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St Paul's Church, Longridge
St Pauls Church, Longridge - - 811341.jpg
St Paul's Church, Longridge, from the southeast
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OS grid reference SD 606 374
Location Off Berry Lane, Longridge, Lancashire
Country England
Denomination Anglican
Website St Paul, Longridge
Status Parish church
Dedication Saint Paul
Consecrated 1890
Functional status Active
Heritage designation Grade II
Designated 22 November 1983
Architect(s) Ewan Christian, A. C. M. Lillie
Architectural type Church
Style Gothic Revival
Groundbreaking 1886
Completed 1937
Materials Sandstone, slate roof
Parish Longridge
Deanery Preston
Archdeaconry Lancaster
Diocese Blackburn
Province York

St Paul's Church stands off Berry Lane, Longridge, Lancashire, England. It is an active Anglican parish church in the diocese of Blackburn. The church was built in 1886–1888, and the tower was added in 1936–37. The church is recorded in the National Heritage List for England as a designated Grade II listed building.


St Paul's Church was built in 1886–1888, as a chapel of ease for the nearby parish church of St Lawrence, and designed by Ewan Christian. The foundation stone was laid by Lady Stanley in 1886, and the church was consecrated by the Bishop of Manchester in 1890. The tower, designed by A. C. M. Lillie, was added in 1936–37.



The church is constructed in sandstone with slate roofs. Its plan consists of a five-bay nave with a clerestory, north and south aisles, a chancel, a north organ chamber and vestry, and a west tower. The tower has angle buttresses, and a west doorway with a moulded surround. Above the doorway is a three-light window, over which are three narrow lancet windows. There are two lancet bell openings on each face, and at the top of the tower is an embattled parapet with corner pinnacles. On the south face of the tower is an octagonal stair turret. The windows contain Perpendicular tracery.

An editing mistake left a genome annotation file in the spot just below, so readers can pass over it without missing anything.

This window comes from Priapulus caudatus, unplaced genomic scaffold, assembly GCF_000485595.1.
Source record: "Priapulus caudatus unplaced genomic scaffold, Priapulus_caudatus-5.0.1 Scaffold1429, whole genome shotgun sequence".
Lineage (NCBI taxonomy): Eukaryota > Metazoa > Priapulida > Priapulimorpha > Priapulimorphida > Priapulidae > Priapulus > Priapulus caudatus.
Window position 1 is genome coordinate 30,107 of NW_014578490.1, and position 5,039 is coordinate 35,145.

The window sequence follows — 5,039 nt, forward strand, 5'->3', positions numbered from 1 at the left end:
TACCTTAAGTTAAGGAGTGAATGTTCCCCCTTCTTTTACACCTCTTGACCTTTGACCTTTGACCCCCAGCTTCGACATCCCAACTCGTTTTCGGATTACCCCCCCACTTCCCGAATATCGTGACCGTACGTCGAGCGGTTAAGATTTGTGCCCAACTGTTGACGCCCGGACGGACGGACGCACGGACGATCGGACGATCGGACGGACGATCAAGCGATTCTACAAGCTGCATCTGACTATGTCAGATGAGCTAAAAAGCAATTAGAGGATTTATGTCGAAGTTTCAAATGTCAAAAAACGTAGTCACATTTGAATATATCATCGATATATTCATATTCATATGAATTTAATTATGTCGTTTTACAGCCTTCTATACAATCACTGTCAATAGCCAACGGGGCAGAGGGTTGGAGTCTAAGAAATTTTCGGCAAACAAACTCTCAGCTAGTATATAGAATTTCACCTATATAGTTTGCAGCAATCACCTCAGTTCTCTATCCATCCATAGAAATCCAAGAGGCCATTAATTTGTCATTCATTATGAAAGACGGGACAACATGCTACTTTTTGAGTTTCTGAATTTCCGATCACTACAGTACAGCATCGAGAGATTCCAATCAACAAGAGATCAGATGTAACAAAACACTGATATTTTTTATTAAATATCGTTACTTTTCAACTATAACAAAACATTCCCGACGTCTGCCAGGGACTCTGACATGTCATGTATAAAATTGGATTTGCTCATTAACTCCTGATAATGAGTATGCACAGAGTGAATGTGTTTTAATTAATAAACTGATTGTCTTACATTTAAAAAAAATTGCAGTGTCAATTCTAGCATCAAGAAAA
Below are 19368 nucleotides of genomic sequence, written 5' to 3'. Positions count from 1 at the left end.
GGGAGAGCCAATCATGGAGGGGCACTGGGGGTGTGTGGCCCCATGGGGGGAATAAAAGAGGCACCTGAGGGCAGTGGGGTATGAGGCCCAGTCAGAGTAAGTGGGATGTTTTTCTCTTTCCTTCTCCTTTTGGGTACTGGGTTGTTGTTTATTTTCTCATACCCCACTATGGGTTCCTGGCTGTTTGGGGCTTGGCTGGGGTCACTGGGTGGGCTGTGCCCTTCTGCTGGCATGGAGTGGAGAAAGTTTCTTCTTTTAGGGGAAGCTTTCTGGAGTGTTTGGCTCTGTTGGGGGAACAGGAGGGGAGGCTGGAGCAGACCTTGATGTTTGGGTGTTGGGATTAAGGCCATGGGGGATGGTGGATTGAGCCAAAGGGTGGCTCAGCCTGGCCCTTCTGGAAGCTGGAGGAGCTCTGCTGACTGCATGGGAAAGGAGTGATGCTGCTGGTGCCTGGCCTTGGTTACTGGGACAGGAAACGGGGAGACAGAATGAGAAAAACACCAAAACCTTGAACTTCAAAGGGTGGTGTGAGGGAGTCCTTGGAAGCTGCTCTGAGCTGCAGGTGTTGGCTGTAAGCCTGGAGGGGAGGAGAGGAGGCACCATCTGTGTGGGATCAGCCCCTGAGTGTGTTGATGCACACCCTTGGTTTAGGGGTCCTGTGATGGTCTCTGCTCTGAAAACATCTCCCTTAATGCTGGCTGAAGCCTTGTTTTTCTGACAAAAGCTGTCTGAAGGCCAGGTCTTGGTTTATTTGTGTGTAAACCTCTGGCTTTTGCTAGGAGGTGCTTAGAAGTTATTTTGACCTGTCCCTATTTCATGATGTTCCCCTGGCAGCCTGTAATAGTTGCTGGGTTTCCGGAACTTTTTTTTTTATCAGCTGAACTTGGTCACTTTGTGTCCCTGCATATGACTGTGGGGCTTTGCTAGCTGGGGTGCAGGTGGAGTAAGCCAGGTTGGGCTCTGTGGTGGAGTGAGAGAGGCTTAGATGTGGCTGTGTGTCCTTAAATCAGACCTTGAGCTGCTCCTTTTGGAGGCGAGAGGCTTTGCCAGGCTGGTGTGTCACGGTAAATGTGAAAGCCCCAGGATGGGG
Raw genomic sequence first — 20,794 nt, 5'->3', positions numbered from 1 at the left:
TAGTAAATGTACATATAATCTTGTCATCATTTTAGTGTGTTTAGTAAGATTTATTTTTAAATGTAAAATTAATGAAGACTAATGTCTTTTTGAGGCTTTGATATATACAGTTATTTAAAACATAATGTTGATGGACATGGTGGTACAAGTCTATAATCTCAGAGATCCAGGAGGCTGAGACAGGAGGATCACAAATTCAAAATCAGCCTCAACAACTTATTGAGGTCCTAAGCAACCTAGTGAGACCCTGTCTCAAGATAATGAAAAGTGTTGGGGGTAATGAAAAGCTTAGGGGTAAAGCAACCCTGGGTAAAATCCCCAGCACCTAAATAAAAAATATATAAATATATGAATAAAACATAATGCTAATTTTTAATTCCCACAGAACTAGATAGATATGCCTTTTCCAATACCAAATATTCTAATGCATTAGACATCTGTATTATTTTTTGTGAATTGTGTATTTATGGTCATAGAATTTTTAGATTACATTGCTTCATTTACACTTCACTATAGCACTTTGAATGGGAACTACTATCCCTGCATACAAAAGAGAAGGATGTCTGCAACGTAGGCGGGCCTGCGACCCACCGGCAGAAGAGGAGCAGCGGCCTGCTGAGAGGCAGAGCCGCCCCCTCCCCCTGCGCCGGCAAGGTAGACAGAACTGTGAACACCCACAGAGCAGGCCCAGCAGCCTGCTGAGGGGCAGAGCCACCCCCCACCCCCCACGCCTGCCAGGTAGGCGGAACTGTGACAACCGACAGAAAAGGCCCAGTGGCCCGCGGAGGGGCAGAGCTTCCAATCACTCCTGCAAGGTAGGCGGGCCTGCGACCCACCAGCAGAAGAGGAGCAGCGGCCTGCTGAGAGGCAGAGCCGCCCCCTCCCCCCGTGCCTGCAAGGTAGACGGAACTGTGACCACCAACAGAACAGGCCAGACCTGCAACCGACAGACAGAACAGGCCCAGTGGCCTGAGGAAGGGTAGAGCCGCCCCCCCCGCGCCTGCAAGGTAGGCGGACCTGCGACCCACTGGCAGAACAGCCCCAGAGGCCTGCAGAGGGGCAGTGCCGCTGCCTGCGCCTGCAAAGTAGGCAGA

Inside the church the arcades are carried on octagonal piers and have pointed arches. The chancel arch is moulded, and there is a tall west arch leading into the tower. Both the nave and chancel have open timber roofs. The stained glass in the east window is by Kempe and dates from before 1899. There is also a window depicting Saint George and the Dragon dating from the 1960s, possibly by Shrigley and Hunt. The three-manual pipe organ was built in 1894 by Henry Willis. It was later overhauled and altered by Laycock and Bannister, and in 2002 was restored by David Wells of Liverpool.


The church was designated as a Grade II listed building on 22 November 1983. Grade II is the lowest of the three grades of listing, and is applied to buildings that "are of special interest". The architectural historians Hartwell and Pevsner comment in the Buildings in England series that the church is "rather squat", and that it is "all rather conventional".

Present day

St Paul's is an active Anglican parish church in the deanery of Preston, the archdeaconry of Lancaster, and the diocese of Blackburn. The church works in association with St Lawrence's Church, it holds services on Sundays and Thursdays, and publishes a parish magazine.

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